44 Pages Posted: 17 Apr 2000 Last revised: 30 Apr 2009
We examine the risk-return characteristics of a rolling portfolio investment strategy where more than six thousand Nasdaq initial public offering (IPO) stocks are bought and held for up to five years. The average long-run portfolio return is low, but IPO stocks appear as longshots, as five-year buy-and-hold returns of 1,000 percent or more are somewhat more frequent than for non-issuing Nasdaq firms matched on size and book-to-market ratio. The typical IPO firm is of average Nasdaq market capitalization but has relatively low book-to-market ratio. We also show that IPO firms exhibit relatively high stock turnover and low leverage, which may lower systematic risk exposures. To examine this possibility, we launch an easily constructed low minus high (LMH) stock turnover portfolio as a liquidity risk factor. The LMH factor produces significant betas for broad-based stock portfolios, as well as for our IPO portfolio and a comparison portfolio of seasoned equity offerings. The factor-model estimation also includes standard characteristics-based risk factors, and we explore mimicking portfolios for leveragerelated macroeconomic risks. Because they track macroeconomic aggregates, these mimicking portfolios are relatively immune to market sentiment effects. Overall, we cannot reject the hypothesis that the realized return on the IPO portfolio is commensurable with the portfolio's risk exposures, as defined here.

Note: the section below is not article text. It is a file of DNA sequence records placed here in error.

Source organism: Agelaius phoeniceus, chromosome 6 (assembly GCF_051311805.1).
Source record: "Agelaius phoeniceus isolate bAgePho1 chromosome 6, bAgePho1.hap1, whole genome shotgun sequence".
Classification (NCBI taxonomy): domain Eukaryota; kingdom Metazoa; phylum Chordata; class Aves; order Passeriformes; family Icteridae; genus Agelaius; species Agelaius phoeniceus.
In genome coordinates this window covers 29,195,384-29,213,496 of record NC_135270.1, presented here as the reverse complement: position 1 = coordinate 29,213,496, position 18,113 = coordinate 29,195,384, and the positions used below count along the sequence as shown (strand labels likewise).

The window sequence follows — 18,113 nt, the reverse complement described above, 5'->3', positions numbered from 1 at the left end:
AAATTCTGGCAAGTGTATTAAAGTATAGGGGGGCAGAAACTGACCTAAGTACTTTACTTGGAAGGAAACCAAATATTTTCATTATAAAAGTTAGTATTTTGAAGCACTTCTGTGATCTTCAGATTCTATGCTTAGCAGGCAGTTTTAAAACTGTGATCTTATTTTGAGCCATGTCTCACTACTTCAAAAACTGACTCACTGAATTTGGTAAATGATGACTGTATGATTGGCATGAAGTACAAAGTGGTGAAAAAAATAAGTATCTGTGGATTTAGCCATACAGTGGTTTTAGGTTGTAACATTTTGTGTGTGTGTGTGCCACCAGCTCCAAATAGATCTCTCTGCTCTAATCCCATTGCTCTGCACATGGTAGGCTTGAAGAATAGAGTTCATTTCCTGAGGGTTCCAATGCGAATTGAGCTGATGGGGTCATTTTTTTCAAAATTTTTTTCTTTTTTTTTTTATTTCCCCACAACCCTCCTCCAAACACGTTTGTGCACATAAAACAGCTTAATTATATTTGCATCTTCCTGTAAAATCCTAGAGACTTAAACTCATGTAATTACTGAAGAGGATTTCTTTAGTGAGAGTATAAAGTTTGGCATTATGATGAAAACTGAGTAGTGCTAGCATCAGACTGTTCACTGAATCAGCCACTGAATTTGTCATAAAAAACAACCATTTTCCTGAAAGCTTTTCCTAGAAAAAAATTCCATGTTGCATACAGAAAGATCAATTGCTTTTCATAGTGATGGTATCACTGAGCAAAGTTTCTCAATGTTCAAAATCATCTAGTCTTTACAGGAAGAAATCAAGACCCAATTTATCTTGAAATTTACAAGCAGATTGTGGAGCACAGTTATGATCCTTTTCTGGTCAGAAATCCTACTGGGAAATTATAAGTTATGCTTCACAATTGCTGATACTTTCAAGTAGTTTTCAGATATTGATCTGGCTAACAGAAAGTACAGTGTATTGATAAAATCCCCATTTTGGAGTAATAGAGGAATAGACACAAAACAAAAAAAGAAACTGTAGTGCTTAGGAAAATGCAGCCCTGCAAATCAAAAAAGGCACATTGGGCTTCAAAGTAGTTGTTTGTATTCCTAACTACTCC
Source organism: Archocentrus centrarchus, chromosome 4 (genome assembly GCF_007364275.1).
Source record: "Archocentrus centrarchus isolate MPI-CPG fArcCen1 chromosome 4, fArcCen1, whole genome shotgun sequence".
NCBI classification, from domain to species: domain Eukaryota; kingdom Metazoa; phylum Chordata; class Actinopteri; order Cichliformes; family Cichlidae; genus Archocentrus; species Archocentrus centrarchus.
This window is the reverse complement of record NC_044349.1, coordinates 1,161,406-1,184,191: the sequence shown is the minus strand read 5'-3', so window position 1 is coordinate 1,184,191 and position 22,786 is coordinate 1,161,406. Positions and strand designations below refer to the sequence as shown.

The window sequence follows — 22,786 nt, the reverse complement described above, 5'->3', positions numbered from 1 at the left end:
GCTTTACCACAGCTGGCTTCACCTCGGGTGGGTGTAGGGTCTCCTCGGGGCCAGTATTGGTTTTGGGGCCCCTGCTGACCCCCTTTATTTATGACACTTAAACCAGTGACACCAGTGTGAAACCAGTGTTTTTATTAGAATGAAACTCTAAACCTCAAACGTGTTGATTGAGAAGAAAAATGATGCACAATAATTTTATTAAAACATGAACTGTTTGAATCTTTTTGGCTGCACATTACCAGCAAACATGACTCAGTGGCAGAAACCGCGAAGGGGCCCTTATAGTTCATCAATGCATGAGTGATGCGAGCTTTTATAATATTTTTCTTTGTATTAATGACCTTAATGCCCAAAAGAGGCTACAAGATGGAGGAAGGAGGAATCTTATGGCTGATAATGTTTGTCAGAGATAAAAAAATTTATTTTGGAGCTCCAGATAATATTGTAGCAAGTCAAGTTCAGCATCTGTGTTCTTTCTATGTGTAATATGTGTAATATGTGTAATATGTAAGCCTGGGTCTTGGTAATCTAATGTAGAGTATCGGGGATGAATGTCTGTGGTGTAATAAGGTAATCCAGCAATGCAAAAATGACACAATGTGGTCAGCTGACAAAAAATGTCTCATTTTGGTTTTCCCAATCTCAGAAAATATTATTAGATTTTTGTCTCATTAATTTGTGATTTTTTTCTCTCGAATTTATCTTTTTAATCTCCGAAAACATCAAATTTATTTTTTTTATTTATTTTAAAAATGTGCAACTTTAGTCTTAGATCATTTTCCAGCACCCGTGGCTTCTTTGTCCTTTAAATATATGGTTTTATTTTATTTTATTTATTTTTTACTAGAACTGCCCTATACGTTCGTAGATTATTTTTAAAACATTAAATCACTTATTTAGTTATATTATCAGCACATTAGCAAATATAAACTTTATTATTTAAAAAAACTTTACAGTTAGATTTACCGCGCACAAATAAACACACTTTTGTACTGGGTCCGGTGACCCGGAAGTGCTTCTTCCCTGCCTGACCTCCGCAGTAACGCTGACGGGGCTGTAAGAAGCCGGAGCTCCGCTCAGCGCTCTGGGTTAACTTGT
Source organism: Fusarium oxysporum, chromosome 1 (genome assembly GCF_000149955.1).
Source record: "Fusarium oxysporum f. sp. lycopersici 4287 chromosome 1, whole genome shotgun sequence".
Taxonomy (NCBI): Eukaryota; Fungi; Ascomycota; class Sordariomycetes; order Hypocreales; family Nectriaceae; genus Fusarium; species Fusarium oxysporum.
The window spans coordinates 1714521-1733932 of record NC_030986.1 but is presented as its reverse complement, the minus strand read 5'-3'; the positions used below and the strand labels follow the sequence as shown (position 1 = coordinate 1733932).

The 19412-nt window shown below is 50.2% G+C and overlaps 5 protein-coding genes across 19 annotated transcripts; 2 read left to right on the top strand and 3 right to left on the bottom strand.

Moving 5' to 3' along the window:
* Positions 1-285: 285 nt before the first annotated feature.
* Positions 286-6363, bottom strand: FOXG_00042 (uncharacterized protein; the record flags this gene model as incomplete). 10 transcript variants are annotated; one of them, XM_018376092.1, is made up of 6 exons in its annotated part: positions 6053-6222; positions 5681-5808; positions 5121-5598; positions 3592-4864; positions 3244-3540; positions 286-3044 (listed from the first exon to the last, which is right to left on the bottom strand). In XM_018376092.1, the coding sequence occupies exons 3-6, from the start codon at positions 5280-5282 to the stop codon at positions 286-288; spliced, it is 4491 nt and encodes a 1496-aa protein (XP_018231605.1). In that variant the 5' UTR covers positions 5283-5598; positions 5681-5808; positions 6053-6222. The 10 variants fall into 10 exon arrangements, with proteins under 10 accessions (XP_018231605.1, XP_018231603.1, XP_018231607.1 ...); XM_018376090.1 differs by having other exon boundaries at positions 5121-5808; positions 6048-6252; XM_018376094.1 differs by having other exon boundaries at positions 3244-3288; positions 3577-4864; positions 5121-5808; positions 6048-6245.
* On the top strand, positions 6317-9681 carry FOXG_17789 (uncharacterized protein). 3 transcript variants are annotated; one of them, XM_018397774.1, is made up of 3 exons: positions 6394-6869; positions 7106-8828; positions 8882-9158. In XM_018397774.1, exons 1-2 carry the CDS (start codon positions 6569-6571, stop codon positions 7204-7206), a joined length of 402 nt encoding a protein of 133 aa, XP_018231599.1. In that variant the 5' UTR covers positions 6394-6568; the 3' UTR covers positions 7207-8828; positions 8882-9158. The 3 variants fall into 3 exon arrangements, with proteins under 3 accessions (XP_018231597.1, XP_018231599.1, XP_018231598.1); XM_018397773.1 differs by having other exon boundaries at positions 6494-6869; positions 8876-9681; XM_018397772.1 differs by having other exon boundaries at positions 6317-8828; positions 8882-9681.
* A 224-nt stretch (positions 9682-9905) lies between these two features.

Keywords: Liquidity, Long-run returns, IPO
JEL Classification: G12, G14, G32
Suggested Citation: Suggested Citation
Eckbo, B. Espen and Norli, Oyvind, Liquidity Risk, Leverage and Long-Run IPO Returns. Tuck School of Business Working Paper No. 2004-14; Journal of Corporate Finance, Vol. 11, pp. 1-35, 2005. Available at SSRN: https://ssrn.com/abstract=217108 or http://dx.doi.org/10.2139/ssrn.217108